Friday, November 11, 2005

Analysis: Temporary bragging rights for Democrats

Analysis: Temporary bragging rights for Democrats: "Analysis: Temporary bragging rights for Democrats
Thursday, November 10, 2005

By James O'Toole, Pittsburgh Post-Gazette
Democrats, savoring wins in two governor's races Tuesday, said the contests signaled an anti-Republican tide that will roll over GOP candidates in next year's congressional elections.

Republicans insisted that the results in Virginia and New Jersey said something about the idiosyncratic politics of the two states and were an unreliable guide to larger political trends.

Whatever their longer-term significance, the returns conferred at least temporary bragging rights on Democrats while providing no solace to a Republican party buffeted by the president's lagging job approval numbers, high-profile indictments and the hangover from Hurricane Katrina, the failed Harriet Miers nomination and other controversies.

"The worn-out rhetoric of the Republicans clearly failed," said Bill Burton, spokesman for the Democratic Congressional Campaign Committee. "If you look at Virginia, for example, you had commercials right out of the old Republican playbook -- tax cuts, the death penalty -- you had a visit from George Bush. The Republican still lost."

"The Democrats say they're a big indicator, and I agree that they're a big indicator," said Carl Forti, spokesman for the House GOP campaign. "They're a big indicator just like they were in 2001" -- a reference to another Democratic Virginia-New Jersey statehouse sweep that was followed by Republican gains in the following year's congressional races.

Brad Coker, managing director of Mason-Dixon Polling and Research, pointed out that Virginia has a recent history as a contrary mirror of national trends. Following each presidential election since 1976, Virginia has elected a governor of the opposite party of the White House winner.

In New Jersey, where the victory of Sen. Jon Corzine had been seen as a surer thing than the Democratic win in Virginia, the governor's race was dominated by personal attacks that had little to do with partisan issues at the national level.

"This was a very peculiar race," said John Weingart, associate director of the Eagleton Institute of Politics at Rutgers University. "Neither candidate would have been his party's nominee if they weren't independently wealthy. It got very personal."

Merle Black, a political scientist at Emory University, said of the New Jersey and Virginia contests, "I think they were mainly about themselves. Remember that both of these states went Democratic four years ago and that didn't help Democrats two years ago."

Dr. Black said that a more telling political barometer for 2006 would be the trajectory of President Bush's approval ratings over the coming months.

"That's the real thing to watch," he said. "If it remains as low as it has been, the Republicans are going to be hurt next year."

The president's last-minute campaigning didn't provide any apparent help for the GOP candidate in Virginia, Jerry Kilgore, allowing Democrats to portray the president as a devalued political asset. The Huffington Post, a liberal blog, gleefully headlined, "Bush is a political toxin for Republicans."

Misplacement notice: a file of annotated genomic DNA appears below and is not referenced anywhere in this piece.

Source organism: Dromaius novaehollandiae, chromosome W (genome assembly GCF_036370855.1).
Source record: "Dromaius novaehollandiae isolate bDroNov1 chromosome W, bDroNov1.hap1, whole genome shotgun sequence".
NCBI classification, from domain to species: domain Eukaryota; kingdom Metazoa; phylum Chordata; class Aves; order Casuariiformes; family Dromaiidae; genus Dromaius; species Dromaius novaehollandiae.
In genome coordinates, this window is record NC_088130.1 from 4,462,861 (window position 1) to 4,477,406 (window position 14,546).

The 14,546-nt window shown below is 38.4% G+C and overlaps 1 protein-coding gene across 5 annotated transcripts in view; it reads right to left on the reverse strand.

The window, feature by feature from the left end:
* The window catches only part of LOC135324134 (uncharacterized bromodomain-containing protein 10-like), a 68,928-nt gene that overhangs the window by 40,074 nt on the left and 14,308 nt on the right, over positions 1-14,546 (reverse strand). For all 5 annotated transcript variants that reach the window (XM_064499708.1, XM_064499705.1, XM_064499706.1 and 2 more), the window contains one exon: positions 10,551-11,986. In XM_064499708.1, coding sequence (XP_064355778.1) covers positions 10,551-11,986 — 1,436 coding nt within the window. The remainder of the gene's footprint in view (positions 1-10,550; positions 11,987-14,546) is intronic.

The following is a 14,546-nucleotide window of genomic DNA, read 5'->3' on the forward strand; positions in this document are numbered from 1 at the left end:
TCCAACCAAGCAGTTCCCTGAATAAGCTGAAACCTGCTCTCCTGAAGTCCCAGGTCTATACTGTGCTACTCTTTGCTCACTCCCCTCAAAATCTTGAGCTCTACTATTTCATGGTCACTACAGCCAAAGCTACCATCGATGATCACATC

Phil Singer, spokesman for the Democratic Senatorial Campaign Committee, noted that U.S. Sen. Rick Santorum, R-Pa., didn't plan to join the president on a visit to Pennsylvania tomorrow and suggested that was evidence of the senator's wish to put literal and figurative distance between himself and the president.

Virginia Davis, communications director for Mr. Santorum's re-election committee, dismissed that contention. She said Mr. Santorum had a long-standing commitment to address a veterans organization in Philadelphia at the same time as Mr. Bush's trip tomorrow to Tobyhanna Army Depot in northeastern Pennsylvania.

Dr. Black, the Emory scholar, said that while the Virginia race may not say much about the 2006 elections, it could have implications for the 2008 presidential contest in confirming the popularity of Mark Warner, the outgoing Democratic governor who was seen as one of Gov.-elect Timothy Kaine's strongest assets.

"I'd say the biggest thing is that it elevates Warner on the national level," said Dr. Black. "The big loser [Tuesday] night was John Edwards, because the presidential primaries are not big enough for Warner and Edwards."

Dr. Black said the results serve to vault Mr. Warner ahead of the former vice presidential candidate as the chief Southern moderate rival to Sen. Hillary Clinton in the Democratic nomination battle.

Several analysts said that even if the two states' contests turned on local rather than national factors, they would still reinforce the perception of overall Democratic momentum.

"From that sense, going into it, the status quo favored the Democrats," said Mr. Weingart. "It's a pretty stunning change in the mood of their two parties from just a year ago when the Republicans thought they had a permanent majority and the Democrats were very despondent."

"What it does do is give us a huge morale boost ... a real boost in raising money and recruiting candidates," said Mr. Singer.

(Politics Editor James O'Toole can be reached at or 412-263-1562.)"

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